It is said that “a picture is worth a thousand words.” But how many times have you seen a complicated looking graph on a screen and struggled to interpret it? Data visualization—the process of using graphs and figures to display data—can only be impactful when a target audience can clearly interpret their key messages.
Back in May 2021 we shared our plans to carry out a study to explore data visualization literacy—defined as the ability to read, interpret, extract, and translate information from data visualizations—and preferences among stakeholders working in the nutrition sector in Nigeria. Our goal is to provide evidence that can support the multiple nutrition initiatives in Nigeria that are producing dashboards, scorecards, and other products that use data visualization to support decision making.
Between September 2021 and January 2022, DataDENT conducted an online survey (n=177) and follow-up interviews (n=8) with federal and state level nutrition sector stakeholders in Nigeria. You can read more about methods here.
Key Study Findings
Basic data visualization literacy is high among nutrition sector stakeholders in Nigeria
Respondents were generally able to do the following tasks across the different visualizations presented.
|Retrieve value from figure||What is the estimated coverage of [X indicator] in [Year]?|
|Interpret trends||How has [X indicator] changed over time?|
|Compare values||How does coverage of [X indicator] compare to coverage of [Y indicator]?|
Identifying actionable insights from data visualizations remains challenging
Interview respondents experienced challenges with more advanced sensemaking including accurately identifying overall key messages from data visualizations. Some participants described sample data visualizations as “easy” to interpret, but incorrectly interpreted them.
Preference for bar charts and maps but open to innovation
The study included several preference ranking exercises with connected dot plots (also called “equiplots”), which are increasingly being used in global health. Participants overwhelmingly preferred bar graphs over dot plots. Preferences were split between bar chart and map options.
Example: Preferences when visualizing subnational data
Option A – the bar graph – was preferred by 56% of respondents while Option B – the map – was preferred by 44%.
Simple design steps can improve understanding of data visualizations
Study participants followed similar steps when interpreting a data visualization: read graph title, then axes labels, followed by legend titles, and any point estimates labelled. All of these elements should be clearly labeled in a way that supports comprehension. Try to capture the key message for the figure in the title or another annotation to the figure.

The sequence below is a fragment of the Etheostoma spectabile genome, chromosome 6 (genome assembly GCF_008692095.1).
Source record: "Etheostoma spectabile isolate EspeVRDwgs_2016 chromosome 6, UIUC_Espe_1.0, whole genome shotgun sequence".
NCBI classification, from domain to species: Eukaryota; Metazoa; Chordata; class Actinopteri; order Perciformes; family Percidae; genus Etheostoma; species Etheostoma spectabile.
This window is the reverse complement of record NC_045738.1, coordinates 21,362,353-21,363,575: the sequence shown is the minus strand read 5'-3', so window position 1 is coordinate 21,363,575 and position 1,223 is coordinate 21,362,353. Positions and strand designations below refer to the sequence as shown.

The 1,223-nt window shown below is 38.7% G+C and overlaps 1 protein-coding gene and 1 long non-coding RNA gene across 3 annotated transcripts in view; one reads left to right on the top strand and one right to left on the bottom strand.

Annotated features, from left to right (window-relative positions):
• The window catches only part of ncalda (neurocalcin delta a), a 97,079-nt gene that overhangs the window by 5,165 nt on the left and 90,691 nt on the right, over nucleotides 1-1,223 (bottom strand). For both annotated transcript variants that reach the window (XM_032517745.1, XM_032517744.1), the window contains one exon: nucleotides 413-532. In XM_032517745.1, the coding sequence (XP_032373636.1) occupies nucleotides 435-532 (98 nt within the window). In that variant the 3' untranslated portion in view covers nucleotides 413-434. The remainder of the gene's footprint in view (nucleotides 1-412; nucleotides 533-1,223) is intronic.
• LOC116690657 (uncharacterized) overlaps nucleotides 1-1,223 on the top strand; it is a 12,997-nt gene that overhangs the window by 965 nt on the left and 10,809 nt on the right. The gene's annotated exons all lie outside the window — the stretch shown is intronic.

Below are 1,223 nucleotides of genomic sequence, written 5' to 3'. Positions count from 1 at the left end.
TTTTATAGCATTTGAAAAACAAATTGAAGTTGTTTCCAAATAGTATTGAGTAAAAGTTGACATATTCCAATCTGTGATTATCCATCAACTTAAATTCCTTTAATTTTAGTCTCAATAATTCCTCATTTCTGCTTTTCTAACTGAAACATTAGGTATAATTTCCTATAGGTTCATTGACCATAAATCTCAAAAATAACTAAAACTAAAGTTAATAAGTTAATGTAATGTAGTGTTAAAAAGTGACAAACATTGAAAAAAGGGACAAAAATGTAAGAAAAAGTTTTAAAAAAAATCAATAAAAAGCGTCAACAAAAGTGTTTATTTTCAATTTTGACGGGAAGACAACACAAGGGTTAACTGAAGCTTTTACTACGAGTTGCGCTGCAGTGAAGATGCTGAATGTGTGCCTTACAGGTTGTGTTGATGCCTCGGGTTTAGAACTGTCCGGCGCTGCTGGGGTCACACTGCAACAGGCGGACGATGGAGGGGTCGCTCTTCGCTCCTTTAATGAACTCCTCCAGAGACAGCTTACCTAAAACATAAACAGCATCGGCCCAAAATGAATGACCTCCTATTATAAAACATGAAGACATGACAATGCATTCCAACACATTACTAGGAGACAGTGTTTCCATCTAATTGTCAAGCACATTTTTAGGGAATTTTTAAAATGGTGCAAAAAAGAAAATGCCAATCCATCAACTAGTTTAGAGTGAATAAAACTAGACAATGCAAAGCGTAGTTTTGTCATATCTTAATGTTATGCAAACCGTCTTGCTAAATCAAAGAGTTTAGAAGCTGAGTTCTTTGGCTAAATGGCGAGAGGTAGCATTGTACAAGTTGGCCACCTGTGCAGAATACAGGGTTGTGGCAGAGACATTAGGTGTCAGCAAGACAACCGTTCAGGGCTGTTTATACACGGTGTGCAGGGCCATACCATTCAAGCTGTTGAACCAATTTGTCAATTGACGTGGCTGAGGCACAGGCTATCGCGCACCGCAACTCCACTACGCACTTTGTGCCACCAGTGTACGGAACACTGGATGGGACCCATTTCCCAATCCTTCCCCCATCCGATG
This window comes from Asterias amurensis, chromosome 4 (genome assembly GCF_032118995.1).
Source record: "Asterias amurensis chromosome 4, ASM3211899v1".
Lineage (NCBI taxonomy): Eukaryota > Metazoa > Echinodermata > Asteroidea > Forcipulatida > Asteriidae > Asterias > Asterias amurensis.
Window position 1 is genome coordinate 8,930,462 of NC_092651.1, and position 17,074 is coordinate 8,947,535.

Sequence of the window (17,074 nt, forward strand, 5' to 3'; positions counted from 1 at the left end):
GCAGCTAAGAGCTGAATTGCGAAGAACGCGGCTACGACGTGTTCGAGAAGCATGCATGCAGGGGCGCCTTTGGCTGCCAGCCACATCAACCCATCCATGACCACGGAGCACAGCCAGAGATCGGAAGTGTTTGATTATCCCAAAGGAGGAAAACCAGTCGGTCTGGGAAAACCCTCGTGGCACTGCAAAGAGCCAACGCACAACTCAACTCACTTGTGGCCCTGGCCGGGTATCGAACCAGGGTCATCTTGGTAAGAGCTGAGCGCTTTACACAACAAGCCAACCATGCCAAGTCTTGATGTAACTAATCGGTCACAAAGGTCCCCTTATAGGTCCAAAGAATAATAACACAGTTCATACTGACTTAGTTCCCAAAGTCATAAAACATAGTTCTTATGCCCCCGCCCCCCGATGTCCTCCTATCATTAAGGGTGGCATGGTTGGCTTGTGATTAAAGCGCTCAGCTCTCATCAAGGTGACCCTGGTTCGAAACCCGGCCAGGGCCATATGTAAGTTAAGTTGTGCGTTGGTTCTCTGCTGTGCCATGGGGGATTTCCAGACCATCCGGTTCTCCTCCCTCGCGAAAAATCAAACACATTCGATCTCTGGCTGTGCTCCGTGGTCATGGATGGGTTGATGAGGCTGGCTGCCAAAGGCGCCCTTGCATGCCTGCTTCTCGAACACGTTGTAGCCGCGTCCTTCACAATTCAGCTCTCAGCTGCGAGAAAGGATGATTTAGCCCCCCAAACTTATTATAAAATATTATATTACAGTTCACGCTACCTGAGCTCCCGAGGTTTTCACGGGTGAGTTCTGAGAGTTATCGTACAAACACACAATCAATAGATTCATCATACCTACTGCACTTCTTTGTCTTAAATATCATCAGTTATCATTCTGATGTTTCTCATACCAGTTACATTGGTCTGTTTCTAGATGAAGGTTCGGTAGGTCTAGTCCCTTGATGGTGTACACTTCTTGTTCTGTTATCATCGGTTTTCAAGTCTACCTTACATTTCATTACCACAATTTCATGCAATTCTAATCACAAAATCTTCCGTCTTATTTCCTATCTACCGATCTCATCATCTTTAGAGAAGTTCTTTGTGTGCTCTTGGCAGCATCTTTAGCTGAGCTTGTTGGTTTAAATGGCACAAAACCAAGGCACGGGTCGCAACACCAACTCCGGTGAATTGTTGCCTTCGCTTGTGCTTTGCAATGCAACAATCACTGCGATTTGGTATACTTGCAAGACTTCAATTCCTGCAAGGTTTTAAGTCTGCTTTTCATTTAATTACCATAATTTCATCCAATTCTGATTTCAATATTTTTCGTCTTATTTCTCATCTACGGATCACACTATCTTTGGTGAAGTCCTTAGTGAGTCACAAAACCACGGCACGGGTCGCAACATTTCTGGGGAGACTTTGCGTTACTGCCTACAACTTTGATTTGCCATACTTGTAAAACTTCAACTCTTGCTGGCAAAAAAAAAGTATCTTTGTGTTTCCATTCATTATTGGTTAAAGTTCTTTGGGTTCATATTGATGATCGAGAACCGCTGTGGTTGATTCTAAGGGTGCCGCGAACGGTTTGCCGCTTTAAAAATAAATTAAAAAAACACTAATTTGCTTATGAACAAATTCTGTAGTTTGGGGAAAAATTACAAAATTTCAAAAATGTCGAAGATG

Want to visualize your data for diverse nutrition audiences?
Here is what we recommend based on our findings in Nigeria and efforts in similar contexts.
Identify your target audience and communication goals
There is no “one size fits all” approach to data visualization. Always consider your target audience. Is your audience familiar with the topic you want to communicate? What types of data visualizations are they accustomed to seeing?
Prioritize comprehension over aesthetics
Some data visualizations can look impressive but are difficult for audiences to understand. Many of the decision-makers we have collaborated with in Nigeria are most comfortable with basic visualizations: bar charts, pie charts, and line graphs. These preferences also were findings in our previous study on visualizing maternal, newborn, child health data in Tanzania.
This does not mean you cannot use other approaches to visualize data. However, less familiar data visualization types should be accompanied by interpretation guidance. Avoid minimalistic designs that do not include clearly labeled axes, data labels, or data values. These simplified approaches may look “cleaner,” but impair interpretation.
Involve key audiences in the design process
Sharing drafts of data visualizations with someone from your key audience- or even just a friend or colleagues – can be a helpful “check” that your data visualizations are aligned with communication goals.
DataDENT presented the results on 13 October 2022 during Nigeria’s National Nutrition Data and Results Conference 2022 (NNDRC).
Curious about the full results of the study? You can download the brief here.